Sam Bankman-Fried went, in a week, from savior and king of cryptocurrency, to villain, liar and scammer.
Last summer, the 30-year-old former trader and his empire of FTX and Alameda Research, a cryptocurrency trading platform, were bailing out prominent struggling crypto lenders like Robinhood, BlockFi, Celsius Network, Voyager Digital and others.
He then became the banker preventing the crypto sphere from collapsing, after the sudden collapse of token sisters Luna and UST or TerraUSD, had caused an unprecedented liquidity crisis.
At the time, most companies in financial difficulty called for help from Bankman-Fried, nicknamed by his initials SBF. He was one of the richest men in the world with a fortune estimated at more than ten billion dollars by the Bloomberg Billionaires Index.
SBF was everywhere. While he lives in the Bahamas, he spent more time in Washington D.C, whispering in the ear of regulators to influence the future regulation of the cryptocurrency industry. He was also trying to influence the midterm elections, by financing the campaigns of Democratic candidates favorable to cryptocurrencies.
His grip on the crypto industry was a concern for rivals like Changpeng Zhao, the CEO and founder of Binance, the world’s largest cryptocurrency exchange.
But a few months later, SBF’s crypto empire is down. FTX and Alameda filed for bankruptcy on November 11. A bankruptcy that sent shockwaves through the financial markets and the crypto sector. Regulators in the United States have opened investigations.
In the Bahamas, where SBF lives and where FTX is headquartered, the authorities have opened a criminal investigation. FTX’s assets were seized while Bankman-Fried was questioned by the police on November 12. For the moment, he has not yet been charged and is free.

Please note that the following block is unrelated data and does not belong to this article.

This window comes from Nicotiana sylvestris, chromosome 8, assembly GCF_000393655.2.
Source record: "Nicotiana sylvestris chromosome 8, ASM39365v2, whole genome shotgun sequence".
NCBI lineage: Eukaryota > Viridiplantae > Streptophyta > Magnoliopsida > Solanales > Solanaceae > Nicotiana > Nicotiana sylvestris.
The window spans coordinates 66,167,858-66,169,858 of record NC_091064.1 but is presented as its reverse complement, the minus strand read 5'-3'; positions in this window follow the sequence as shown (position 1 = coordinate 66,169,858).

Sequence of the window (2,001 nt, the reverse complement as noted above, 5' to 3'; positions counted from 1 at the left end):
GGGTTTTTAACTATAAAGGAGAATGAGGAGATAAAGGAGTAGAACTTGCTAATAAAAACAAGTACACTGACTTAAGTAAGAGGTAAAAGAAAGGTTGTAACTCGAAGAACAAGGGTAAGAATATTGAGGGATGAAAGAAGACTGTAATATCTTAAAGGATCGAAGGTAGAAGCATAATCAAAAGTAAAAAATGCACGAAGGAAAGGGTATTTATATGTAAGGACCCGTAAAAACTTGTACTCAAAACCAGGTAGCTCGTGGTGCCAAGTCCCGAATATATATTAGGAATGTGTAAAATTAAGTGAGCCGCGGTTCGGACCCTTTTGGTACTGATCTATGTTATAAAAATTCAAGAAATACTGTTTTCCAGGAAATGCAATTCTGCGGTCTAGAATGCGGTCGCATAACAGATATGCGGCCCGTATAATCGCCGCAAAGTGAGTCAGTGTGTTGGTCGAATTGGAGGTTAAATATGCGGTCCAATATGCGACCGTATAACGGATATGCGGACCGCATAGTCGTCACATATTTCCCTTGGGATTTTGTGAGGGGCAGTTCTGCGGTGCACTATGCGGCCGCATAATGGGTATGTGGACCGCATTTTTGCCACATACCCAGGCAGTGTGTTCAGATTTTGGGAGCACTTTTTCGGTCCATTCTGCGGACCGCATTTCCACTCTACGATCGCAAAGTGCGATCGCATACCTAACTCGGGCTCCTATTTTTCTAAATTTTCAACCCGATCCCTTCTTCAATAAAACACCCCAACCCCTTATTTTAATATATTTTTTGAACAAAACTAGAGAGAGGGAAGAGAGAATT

SBF has already issued an apology. Furthermore, in the last few days, he has posted erratic messages on Twitter, a platform where he was an avid user. In a series of 10 tweets posted between November 13 and 15, the former billionaire, whose fortune plummeted from $15.6 billion on November 8 to $0, wrote “What happened.”
The first message was “What” posted on November 13, followed by another tweet with only the letter “H” on the same day.
He resumed the next day with the letter “A” in a single message, followed by several other messages each time with a letter from the word “happened” up until “N.”
On November 15, in the early morning, SBF posted two other messages with “E” and “D.”
‘My Memory Might Be Faulty’
Bankman-Fried concluded his series of messages with a more disturbing post.
“NOT LEGAL ADVICE. NOT FINANCIAL ADVICE. THIS IS ALL AS I REMEMBER IT, BUT MY MEMORY MIGHT BE FAULTY IN PARTS,” he concluded in all caps.
The first part of this message echoes somewhat the warning that many crypto industry influencers and evangelists use whenever they discuss a token, to avoid being accused of promoting a project or being faced with a liability lawsuit.
The second part of the message is interesting because Bankman-fried seems to suggest that he forgot some of what caused FTX to fail.
The insolvency of FTX, which filed for Chapter 11 bankruptcy on November 11, appears to have occurred when its founder, Sam Bankman-Fried, reportedly transferred $10 billion of customer funds from FTX to his cryptocurrency trading platform Alameda Research, according to Reuters, citing two sources that “held senior FTX positions until this week.
FTX faces a shortfall of $1.7 billion, one source told Reuters, while the other source said between $1 billion and $2 billion was missing. Bankman-Fried, who resigned as CEO, was once hailed as the savior of the sector during the liquidity crisis of last summer. His company was valued at $32 billion in February.
FTX’s financials also showed there was a “back door” in the books that was created with a “bespoke software,” according to the news outlet. It was described as a way that Bankman-Fried, who resigned on November 12, could alter the firm’s financial records without alerting other people.
But Bankman-Fried denied the existence of a “back door.”
As a crypto exchange, FTX executed orders for their clients, taking their cash and buying cryptocurrencies on their behalf. FTX acted as a custodian, holding the clients’ crypto currencies.
FTX then used its clients’ crypto assets, through its sister company’s Alameda Research trading arm, to generate cash through borrowing or market making. The cash FTX borrowed was used to bail out other crypto institutions in the summer of 2022.
At the same time, FTX was using the cryptocurrency it was issuing, FTT, as collateral on its balance sheet. This represented a significant exposure, due to the concentration risk and the volatility of FTT.